Dry Eye Disease can burn you out in more ways than one. According to the Dry Eye Workshop, Dry Eye Disease (DED) is defined as “a multifactorial disease of the tears and ocular surface that results in symptoms of discomfort, visual disturbance, and tear film instability with potential damage to the ocular surface.”

The two main types of dry eye are aqueous deficient and lipid deficient. Aqueous deficient is when the eyes aren’t making enough tears. Lipid deficient is when the tears evaporate too quickly. In my profession, I see several patients who suffer from either one, or a combination of both on a daily basis.

Symptoms and Diagnosis:

The main symptoms of dry eye include:

  • Burning or stinging
  • Redness of the eyes or eyelids
  • Itching
  • Light sensitivity
  • Watery eyes
  • Fluctuations in vision
  • Eye fatigue (worse towards the end of the day)
  • Mucous discharge in the corners of the eyes
  • Foreign body sensation
  • Sandy or gritty feeling in the eyes
  • Contact lens irritation (even the inability to wear contact lenses)

There are several ways to diagnose dry eye, and naturally, every doctor has his or her own preferences in doing so. When I receive a new consultation, I start by asking several relevant questions. This helps me paint a picture of the patient’s daily activities and overall eye awareness while performing these activities. I also discuss home and work settings because often times a patient’s physical environment may be contributing to their symptoms.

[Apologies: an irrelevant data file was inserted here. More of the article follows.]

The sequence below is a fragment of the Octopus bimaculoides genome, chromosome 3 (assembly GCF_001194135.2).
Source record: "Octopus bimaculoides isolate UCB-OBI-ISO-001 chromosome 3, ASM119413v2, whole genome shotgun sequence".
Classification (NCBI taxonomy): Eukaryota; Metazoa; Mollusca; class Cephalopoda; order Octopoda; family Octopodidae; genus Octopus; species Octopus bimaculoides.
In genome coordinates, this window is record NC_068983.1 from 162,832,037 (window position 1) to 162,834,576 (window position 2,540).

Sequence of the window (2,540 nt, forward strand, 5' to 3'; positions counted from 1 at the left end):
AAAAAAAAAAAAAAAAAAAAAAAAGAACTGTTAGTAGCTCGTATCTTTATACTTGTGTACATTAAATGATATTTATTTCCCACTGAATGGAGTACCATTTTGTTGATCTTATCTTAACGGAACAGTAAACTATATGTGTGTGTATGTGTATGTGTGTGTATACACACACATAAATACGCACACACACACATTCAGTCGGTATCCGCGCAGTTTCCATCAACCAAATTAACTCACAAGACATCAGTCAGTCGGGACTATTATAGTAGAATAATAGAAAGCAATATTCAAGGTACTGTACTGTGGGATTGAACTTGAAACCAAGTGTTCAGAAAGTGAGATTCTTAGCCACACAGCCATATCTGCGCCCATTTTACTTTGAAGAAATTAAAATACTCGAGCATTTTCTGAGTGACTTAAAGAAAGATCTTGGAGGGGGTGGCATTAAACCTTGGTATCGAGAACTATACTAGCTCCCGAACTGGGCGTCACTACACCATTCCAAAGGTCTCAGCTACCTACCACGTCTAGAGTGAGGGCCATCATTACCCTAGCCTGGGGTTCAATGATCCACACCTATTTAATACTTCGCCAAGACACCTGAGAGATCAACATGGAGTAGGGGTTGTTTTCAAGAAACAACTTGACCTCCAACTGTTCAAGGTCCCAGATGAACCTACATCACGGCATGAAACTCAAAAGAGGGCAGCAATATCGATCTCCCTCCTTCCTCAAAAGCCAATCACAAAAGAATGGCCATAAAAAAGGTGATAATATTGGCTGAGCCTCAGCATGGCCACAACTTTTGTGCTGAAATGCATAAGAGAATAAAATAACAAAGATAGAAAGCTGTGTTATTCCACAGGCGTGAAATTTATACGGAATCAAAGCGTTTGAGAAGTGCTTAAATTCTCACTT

The goal of treatment is for the patient to lose awareness of eye problems as much as possible. Therapy typically requires a few changes in daily routine to help minimize symptoms and slow the progression of the disease. When dry eye treatment is introduced early, relief is never far behind. When the disease progresses unchecked, long-term complications tend to occur.

The following are some useful tests to assess dry eye:

  • Best corrected vision – a measurement of visual acuity that notes how well each eye can see
  • Eyelid assessment – to check for abnormalities in structure and/or function
  • Tear film assessment – noting the amount of healthy tears and watching how quickly tears evaporate, which is called the tear break up time
  • Diagnostic dyes – orange and green colored strips used to assess ocular surface damage on the cornea and/or conjunctiva
  • Schirmer’s test – measures the amount of tears produced
  • TEARLAB – measures osmolarity (or concentration of tears)

Normal tear osmolarity numbers are typically less than or equal to 300 mOsm/L. The higher the tear osmolarity, the more severe the dry eye tends to be.

Finding An Answer:

It’s important to remember that every dry eye case is unique. Once data is gathered from the above tests, a plan of treatment can be formulated. From personal experience, I’ve learned that many patients are afraid to mention their symptoms because they don’t want to lose their contact lens privileges. On a positive note, once the underlying cause of dry eye is identified, the solution to the problem is in sight.

When the symptoms of dry eye are treated correctly, contact lens use can be resumed, and the patient typically feels better than he/she did before.

If you’re experiencing symptoms of dry eye, make sure you’re upfront and honest with your eye doctor. Try to clearly state your short and long term goals. For example, you could say, “I want my eyes to appear less red”, or “I’d like to wear contact lenses while playing sports or exercising.” Proper diagnosis and management is the result of good teamwork between you and your doctor.